Joe Cohen: What is holding Britain back?

Joe Cohen is founder and CEO of Seatwave, the innovative online ticketing business. He launched the company in February 2007, and it’s since become a market leader. Cohen has led three start-ups in the past ten years, and has been building consumer applications and businesses in the US and Europe since the mid-nineties. Before founding Seatwave, he started and ran the international division of, the global leader in online dating. In the build-up to the 2012 Entrepreneurs’ Summit, where Joe Cohen is a key speaker, he shares thoughts on the main agenda points.

How transparent will businesses be in the future in their practices, pricing and values? 
We’re all exposed pretty much all the time and increasingly will be all the time. Those who embrace it will become more favoured by customers, those who don’t will find it increasingly difficult to maintain trust with their customers.

How would you describe the main difference between the US and UK entrepreneurial cultures?

On the whole, the US is more of a hard work culture and the US tends to be more innovative across the board. There is innovation in the UK but it’s more likely to be in limited pockets. In order to build anything great, you have to be able to make mistakes and step on some toes, Americans are less polite and have more self-esteem (whether warranted or not) so tend to be better suited to create new, disruptive, substantial things.

Which other UK firms impress you the most for the scale of their ambition and international vision?

Wonga, Spotify, Dyson, ARM Holdings.

Is it possible, in your experience, to recreate the spirit and energy of a start-up in an established, medium-sized business? (To be a re-start-up?). If so, what does it take?

Unlikely. Unless you have fear of death every day, it’s hard to have the kind of energy required operate this way.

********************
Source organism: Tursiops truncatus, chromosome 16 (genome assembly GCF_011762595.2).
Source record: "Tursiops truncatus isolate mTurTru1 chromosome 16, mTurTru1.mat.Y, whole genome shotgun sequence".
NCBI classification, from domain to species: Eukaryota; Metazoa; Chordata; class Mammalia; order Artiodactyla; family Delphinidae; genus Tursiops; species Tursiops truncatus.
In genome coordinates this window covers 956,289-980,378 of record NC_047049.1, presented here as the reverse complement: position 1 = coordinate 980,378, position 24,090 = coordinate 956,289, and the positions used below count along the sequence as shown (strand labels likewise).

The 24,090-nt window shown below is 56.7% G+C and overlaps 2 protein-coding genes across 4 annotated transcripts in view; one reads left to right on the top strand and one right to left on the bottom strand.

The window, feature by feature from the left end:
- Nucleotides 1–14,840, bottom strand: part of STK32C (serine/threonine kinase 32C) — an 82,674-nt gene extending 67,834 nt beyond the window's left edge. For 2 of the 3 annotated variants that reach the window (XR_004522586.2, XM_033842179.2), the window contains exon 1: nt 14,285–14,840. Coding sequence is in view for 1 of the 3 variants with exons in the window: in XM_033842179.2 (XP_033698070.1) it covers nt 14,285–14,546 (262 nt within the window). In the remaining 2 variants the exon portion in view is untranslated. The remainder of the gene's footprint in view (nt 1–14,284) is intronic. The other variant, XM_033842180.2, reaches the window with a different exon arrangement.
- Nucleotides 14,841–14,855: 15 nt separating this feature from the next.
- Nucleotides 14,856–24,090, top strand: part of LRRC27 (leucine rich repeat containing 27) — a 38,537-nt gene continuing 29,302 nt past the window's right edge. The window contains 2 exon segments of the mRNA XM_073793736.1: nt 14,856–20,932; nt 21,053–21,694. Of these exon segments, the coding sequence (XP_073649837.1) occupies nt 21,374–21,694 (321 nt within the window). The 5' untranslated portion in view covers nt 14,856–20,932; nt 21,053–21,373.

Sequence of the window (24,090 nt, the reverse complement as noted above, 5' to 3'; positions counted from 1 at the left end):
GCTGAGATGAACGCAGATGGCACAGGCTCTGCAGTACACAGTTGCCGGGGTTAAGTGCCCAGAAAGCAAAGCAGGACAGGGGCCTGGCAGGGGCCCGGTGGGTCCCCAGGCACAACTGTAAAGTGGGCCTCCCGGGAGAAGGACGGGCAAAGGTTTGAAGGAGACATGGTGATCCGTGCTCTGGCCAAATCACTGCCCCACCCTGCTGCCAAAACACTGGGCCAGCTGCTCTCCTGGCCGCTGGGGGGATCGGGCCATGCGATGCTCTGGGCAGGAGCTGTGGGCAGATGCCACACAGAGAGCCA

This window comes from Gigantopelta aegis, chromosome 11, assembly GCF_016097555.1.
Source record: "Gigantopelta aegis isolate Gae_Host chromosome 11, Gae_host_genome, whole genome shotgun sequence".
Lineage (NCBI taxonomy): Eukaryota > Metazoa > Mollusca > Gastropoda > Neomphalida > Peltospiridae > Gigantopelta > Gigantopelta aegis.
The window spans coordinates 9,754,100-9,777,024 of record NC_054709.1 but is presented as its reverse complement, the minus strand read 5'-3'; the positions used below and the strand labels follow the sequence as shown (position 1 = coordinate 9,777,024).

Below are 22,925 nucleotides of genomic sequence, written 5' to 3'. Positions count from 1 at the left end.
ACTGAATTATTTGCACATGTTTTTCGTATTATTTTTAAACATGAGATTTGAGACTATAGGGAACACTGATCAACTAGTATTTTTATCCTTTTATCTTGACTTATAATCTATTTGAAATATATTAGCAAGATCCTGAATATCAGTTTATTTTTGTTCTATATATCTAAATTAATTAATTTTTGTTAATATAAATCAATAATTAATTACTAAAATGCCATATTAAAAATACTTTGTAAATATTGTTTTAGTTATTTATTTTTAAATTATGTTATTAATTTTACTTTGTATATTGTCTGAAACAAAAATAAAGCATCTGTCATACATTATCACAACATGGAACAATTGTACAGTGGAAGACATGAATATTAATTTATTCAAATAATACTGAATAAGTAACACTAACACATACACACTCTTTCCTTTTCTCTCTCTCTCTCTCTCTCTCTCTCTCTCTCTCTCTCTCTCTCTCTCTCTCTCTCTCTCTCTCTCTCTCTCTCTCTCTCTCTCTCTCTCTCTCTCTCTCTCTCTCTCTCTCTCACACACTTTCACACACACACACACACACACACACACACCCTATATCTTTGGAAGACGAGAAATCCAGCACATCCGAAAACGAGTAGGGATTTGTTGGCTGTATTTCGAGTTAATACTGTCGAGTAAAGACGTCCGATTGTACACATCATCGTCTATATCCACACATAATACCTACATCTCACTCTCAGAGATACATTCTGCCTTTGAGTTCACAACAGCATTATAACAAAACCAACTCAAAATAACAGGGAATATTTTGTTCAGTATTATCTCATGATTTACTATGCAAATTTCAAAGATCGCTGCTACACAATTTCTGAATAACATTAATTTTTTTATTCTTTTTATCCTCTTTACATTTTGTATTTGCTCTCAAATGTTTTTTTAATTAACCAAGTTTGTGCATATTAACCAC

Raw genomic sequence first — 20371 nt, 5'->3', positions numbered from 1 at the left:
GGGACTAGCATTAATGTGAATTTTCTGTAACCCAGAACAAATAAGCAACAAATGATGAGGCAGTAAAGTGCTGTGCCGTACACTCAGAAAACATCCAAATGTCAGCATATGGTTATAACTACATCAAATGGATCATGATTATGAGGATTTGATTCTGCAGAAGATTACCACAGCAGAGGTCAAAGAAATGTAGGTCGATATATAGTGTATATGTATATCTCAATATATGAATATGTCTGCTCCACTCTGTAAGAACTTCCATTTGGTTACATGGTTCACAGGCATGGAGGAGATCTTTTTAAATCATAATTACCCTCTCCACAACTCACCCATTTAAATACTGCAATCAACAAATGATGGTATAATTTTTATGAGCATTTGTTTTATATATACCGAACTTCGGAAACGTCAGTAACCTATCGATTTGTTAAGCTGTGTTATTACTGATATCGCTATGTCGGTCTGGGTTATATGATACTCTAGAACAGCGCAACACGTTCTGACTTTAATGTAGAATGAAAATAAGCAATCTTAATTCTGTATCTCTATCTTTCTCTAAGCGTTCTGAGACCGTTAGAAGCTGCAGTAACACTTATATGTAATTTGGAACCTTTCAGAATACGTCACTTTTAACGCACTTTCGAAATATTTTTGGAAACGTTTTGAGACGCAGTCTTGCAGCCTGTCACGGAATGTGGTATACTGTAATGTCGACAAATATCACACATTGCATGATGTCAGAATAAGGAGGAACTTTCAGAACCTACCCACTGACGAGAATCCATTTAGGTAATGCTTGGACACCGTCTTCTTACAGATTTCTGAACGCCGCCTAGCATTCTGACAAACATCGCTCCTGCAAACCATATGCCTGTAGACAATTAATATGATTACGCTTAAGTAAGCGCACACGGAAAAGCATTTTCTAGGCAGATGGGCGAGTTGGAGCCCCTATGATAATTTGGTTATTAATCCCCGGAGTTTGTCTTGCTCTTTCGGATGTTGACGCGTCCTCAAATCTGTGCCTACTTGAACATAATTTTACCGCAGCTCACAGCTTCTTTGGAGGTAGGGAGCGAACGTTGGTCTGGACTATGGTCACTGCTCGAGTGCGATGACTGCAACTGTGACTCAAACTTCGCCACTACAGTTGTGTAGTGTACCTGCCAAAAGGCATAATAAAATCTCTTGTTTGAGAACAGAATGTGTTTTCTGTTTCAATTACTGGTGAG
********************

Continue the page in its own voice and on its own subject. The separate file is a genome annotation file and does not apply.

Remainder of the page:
Is data as essential for high-growth businesses as fuel is for cars?

Data is fuel for all businesses today.

The theme of this year’s Real Business Entrepreneurs’ Summit is “the growth challenge”. How confident or otherwise are you that in, say, five years’ time, we will have a rebalanced UK economy, built around a larger proportion of SME businesses with IP ownership and international expansion at their core?

The consumer economy is transitioning to tablet/mobile in the same manner it transitioned from offline to online over the past 20 years. Marketplaces will replace most forms of commerce that we know of today. Both of these shifts create enormous opportunities. UK companies will capture some of this growth but I am not sure how much. There’s a lot of talk about government support of enterprise, which is garbage.  The real issue for the UK is entitlement and expectations. Huge exits of tech companies have created an expectation where kids expect to start up a billion-pound business six months out of university. Nothing worthwhile is given, it all has to be earned.

Joe Cohen will be speaking at the Entrepreneurs’ Summit, held in association with Investec and supported by the CBI, Land Rover and Spring Law, on June 13 at the London InterContinental, Park Lane. 

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